Directed by Mark Levinson
The joy of watching Bill Nye eloquently defend the scientific method against creationist Ken Ham obscured how fundamentally sad it was that the issue needed to be debated at all 150 years after Darwin. When consensuses on evolution and global warming can be shrugged off in America as so much liberal propaganda, it’s lovely to watch Particle Fever, which plays like a 100-minute paean to intelligence and the noble search for knowledge. The Large Hadron Collider is the biggest and most important experiment in scientific history, and this doc follows key physicists involved from the machine’s first test to its first data. “We’re going to know something,” says one, adding with deserved hyperbole, “We don’t know what it is, but we will know it, and it will change everything.” Indeed, there’s a sweet moment when one scientist is moved to tears by raw data that to even intelligent eyes seems like gibberish and scribblings.
The film has fun with just how complex this branch of theory gets, relying on charming animations that make sense on a step-by-step basis but end up utterly confounding. Terms like “supersymmetry” get thrown around casually, but director Mark Levinson (with producer David Kaplan) aims for a mood more than a data deluge; you may not find the Higgs boson comprehensible at the end, but you will find it awe-inspiring. Unlike What the Bleep Do We Know!?, an experimental documentary about quantum physics, Particle is readily watchable thanks to the narrative of the LHC preparing to go online and the winning personalities of the scientists. It’s inspiring to see important work being done for non-commercial reasons, and you can imagine that if this film were shown in middle school science classes, a few great minds might get sparked.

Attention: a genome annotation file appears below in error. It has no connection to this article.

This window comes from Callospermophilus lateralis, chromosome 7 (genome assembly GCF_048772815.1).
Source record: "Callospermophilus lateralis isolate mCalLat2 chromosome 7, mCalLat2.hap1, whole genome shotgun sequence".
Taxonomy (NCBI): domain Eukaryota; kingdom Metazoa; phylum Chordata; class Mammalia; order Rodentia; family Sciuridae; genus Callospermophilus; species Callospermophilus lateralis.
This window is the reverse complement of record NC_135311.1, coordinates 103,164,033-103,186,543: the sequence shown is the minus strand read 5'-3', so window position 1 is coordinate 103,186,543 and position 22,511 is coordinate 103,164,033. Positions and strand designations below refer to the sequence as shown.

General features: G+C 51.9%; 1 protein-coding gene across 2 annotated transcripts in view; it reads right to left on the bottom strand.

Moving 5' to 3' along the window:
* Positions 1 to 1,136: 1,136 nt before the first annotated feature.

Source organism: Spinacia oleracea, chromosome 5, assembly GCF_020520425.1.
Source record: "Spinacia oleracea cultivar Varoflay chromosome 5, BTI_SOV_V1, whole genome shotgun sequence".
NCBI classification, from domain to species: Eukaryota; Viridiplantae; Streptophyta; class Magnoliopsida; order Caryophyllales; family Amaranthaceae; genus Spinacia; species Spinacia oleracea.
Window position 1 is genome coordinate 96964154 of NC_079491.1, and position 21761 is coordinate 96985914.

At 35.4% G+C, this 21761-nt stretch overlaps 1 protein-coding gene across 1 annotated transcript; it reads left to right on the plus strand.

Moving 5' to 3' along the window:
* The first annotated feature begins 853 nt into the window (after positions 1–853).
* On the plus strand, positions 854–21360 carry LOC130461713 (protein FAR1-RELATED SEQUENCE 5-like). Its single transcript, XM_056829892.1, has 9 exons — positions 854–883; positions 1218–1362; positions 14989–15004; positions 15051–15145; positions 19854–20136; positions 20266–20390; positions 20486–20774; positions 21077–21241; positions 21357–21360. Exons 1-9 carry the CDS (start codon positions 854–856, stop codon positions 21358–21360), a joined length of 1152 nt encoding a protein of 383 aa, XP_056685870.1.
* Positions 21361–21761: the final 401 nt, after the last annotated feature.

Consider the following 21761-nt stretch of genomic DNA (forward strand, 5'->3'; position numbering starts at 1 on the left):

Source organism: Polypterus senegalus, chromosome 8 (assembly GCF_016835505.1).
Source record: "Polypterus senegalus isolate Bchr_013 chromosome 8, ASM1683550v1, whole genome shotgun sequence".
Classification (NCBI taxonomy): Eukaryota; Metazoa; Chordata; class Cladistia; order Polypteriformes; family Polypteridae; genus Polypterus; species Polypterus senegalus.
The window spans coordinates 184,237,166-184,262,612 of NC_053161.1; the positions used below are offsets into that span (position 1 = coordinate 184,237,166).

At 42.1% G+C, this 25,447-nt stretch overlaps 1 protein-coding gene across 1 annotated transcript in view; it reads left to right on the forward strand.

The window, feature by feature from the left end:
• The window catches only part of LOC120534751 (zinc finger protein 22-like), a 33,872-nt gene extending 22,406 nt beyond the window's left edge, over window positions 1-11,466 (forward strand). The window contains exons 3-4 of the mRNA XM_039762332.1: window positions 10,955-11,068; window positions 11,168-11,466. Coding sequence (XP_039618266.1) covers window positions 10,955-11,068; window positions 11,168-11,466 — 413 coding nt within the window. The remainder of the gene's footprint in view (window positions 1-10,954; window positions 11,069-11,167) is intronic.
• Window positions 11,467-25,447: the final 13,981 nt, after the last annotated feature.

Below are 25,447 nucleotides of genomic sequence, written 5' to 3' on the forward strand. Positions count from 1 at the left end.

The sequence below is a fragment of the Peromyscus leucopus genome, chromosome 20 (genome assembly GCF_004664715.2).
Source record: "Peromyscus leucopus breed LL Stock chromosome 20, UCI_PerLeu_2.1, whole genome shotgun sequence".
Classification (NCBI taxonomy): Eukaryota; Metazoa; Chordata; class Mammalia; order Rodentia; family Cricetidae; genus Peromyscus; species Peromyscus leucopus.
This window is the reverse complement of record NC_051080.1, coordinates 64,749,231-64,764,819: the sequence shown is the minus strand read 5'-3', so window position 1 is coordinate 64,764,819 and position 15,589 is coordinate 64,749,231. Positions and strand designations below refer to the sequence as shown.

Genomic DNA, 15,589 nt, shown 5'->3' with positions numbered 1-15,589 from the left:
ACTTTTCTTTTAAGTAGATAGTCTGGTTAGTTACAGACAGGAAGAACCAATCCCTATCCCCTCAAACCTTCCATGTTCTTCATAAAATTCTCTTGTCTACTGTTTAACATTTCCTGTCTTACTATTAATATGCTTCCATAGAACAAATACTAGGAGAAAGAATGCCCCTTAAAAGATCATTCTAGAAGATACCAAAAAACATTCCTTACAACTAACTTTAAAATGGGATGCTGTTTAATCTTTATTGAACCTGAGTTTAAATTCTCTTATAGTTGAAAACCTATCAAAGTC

Opens March 5 at Film Forum